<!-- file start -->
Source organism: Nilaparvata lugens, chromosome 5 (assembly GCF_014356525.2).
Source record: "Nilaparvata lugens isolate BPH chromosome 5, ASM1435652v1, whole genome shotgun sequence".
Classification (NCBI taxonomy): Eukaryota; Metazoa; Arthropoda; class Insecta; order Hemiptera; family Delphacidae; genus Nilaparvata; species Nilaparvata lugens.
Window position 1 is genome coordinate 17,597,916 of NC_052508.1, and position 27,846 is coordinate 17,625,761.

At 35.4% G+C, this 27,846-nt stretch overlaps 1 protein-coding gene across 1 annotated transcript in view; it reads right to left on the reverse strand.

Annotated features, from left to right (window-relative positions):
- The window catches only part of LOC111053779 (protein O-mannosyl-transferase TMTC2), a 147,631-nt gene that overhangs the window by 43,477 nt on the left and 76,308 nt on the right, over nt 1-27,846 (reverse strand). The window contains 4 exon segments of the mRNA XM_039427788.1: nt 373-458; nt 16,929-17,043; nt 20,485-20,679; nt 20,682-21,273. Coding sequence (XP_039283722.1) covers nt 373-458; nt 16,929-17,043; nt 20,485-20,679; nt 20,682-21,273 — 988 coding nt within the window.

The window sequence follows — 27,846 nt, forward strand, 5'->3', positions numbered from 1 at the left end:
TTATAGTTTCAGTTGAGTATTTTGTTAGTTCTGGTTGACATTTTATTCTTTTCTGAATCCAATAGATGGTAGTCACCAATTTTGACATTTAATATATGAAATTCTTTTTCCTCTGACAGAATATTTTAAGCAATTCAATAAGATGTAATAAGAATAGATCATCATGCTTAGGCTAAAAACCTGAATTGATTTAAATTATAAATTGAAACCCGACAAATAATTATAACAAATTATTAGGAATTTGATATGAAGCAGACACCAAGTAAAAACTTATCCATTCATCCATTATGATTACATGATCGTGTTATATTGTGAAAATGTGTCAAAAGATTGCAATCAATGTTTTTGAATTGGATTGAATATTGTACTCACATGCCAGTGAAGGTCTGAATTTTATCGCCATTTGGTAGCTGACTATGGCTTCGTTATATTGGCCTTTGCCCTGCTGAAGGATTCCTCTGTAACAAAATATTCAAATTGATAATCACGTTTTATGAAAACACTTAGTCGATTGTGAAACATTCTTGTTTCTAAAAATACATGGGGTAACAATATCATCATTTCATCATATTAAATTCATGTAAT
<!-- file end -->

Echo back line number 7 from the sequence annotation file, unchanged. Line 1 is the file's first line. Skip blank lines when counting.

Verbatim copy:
- The window catches only part of LOC111053779 (protein O-mannosyl-transferase TMTC2), a 147,631-nt gene that overhangs the window by 43,477 nt on the left and 76,308 nt on the right, over nt 1-27,846 (reverse strand). The window contains 4 exon segments of the mRNA XM_039427788.1: nt 373-458; nt 16,929-17,043; nt 20,485-20,679; nt 20,682-21,273. Coding sequence (XP_039283722.1) covers nt 373-458; nt 16,929-17,043; nt 20,485-20,679; nt 20,682-21,273 — 988 coding nt within the window.